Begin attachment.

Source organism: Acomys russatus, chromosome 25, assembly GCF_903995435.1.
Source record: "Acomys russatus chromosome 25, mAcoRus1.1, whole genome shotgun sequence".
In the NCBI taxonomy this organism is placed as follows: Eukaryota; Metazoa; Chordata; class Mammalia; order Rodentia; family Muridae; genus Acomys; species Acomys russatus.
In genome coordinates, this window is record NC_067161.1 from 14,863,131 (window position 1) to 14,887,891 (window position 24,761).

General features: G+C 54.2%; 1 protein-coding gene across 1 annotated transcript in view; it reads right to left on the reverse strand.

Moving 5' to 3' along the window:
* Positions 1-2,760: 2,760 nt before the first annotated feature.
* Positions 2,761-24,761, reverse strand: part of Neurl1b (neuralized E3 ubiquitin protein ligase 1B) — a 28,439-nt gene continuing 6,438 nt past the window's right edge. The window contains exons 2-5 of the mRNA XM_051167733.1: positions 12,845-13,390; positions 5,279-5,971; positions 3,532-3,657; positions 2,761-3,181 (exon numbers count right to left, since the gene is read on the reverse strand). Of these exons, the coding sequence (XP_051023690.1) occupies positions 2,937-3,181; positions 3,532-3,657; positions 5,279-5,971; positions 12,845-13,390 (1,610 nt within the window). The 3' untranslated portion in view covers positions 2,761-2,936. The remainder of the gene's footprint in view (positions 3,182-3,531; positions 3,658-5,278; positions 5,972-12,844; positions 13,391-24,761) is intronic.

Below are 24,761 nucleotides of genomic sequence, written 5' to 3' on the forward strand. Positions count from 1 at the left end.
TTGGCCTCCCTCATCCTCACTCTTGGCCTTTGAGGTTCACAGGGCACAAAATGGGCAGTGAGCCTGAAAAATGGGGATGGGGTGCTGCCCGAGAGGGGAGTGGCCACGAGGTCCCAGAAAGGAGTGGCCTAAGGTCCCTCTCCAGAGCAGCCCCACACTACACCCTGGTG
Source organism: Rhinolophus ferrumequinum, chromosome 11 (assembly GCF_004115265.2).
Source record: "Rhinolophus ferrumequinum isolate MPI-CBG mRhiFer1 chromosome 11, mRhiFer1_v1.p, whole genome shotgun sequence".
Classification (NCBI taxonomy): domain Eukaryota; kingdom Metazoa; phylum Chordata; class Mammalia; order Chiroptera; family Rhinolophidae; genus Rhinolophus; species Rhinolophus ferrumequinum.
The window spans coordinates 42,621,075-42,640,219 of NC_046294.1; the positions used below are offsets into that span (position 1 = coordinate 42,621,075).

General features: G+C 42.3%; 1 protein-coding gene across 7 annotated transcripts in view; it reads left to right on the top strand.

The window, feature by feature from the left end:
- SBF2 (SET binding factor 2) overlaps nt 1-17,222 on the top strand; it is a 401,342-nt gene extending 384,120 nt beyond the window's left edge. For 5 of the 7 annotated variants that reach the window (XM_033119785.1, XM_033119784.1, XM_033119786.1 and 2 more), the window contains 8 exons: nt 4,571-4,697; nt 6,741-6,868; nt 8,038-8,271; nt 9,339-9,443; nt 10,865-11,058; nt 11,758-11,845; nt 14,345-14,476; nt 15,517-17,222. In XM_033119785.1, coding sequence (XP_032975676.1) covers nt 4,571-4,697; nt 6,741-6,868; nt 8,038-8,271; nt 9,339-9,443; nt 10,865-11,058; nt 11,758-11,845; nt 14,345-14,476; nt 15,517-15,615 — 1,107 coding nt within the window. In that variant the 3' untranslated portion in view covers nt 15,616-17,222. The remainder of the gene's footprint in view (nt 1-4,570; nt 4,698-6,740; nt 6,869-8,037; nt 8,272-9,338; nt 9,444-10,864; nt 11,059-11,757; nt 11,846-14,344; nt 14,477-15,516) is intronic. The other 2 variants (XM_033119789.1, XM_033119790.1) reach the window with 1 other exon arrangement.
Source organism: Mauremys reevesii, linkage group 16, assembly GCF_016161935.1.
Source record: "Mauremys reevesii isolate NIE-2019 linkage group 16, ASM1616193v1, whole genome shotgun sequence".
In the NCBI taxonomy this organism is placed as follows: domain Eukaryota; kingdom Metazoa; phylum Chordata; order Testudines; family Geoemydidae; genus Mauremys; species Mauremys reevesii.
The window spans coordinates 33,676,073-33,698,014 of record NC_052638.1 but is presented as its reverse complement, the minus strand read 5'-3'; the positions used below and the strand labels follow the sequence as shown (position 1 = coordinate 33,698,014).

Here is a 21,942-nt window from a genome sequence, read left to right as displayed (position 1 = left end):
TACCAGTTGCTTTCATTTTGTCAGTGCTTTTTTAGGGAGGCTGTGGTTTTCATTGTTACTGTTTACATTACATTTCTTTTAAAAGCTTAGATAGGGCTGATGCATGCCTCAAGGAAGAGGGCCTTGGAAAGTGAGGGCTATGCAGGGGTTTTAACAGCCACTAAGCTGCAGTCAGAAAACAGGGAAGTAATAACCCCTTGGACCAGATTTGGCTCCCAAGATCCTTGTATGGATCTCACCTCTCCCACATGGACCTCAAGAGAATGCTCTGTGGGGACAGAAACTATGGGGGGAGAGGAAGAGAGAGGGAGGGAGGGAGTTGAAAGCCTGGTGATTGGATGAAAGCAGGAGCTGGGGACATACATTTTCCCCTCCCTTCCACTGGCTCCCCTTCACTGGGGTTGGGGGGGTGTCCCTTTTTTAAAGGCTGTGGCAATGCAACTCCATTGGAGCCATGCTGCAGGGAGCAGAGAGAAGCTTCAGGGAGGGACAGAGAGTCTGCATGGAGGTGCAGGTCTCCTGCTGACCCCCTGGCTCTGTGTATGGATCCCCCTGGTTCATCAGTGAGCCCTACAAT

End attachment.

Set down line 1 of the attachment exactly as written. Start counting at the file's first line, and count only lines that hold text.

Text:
Source organism: Acomys russatus, chromosome 25, assembly GCF_903995435.1.